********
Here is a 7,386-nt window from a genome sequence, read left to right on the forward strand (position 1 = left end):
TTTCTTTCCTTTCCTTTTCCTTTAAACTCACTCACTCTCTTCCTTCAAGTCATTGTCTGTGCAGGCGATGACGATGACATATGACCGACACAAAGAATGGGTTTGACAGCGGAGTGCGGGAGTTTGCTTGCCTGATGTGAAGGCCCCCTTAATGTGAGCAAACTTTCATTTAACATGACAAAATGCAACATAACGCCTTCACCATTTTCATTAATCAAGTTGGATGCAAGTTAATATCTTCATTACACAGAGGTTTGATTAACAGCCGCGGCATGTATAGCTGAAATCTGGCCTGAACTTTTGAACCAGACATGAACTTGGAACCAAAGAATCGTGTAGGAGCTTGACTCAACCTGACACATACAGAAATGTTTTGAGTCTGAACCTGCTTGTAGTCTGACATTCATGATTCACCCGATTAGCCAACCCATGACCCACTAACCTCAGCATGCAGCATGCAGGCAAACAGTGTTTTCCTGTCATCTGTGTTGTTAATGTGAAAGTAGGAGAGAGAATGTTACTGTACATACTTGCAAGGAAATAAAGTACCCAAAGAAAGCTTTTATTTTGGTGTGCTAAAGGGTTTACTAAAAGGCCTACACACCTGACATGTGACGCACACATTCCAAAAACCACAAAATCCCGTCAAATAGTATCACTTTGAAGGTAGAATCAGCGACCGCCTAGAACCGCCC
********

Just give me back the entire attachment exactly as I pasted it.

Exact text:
Here is a 7,386-nt window from a genome sequence, read left to right on the forward strand (position 1 = left end):
TTTCTTTCCTTTCCTTTTCCTTTAAACTCACTCACTCTCTTCCTTCAAGTCATTGTCTGTGCAGGCGATGACGATGACATATGACCGACACAAAGAATGGGTTTGACAGCGGAGTGCGGGAGTTTGCTTGCCTGATGTGAAGGCCCCCTTAATGTGAGCAAACTTTCATTTAACATGACAAAATGCAACATAACGCCTTCACCATTTTCATTAATCAAGTTGGATGCAAGTTAATATCTTCATTACACAGAGGTTTGATTAACAGCCGCGGCATGTATAGCTGAAATCTGGCCTGAACTTTTGAACCAGACATGAACTTGGAACCAAAGAATCGTGTAGGAGCTTGACTCAACCTGACACATACAGAAATGTTTTGAGTCTGAACCTGCTTGTAGTCTGACATTCATGATTCACCCGATTAGCCAACCCATGACCCACTAACCTCAGCATGCAGCATGCAGGCAAACAGTGTTTTCCTGTCATCTGTGTTGTTAATGTGAAAGTAGGAGAGAGAATGTTACTGTACATACTTGCAAGGAAATAAAGTACCCAAAGAAAGCTTTTATTTTGGTGTGCTAAAGGGTTTACTAAAAGGCCTACACACCTGACATGTGACGCACACATTCCAAAAACCACAAAATCCCGTCAAATAGTATCACTTTGAAGGTAGAATCAGCGACCGCCTAGAACCGCCC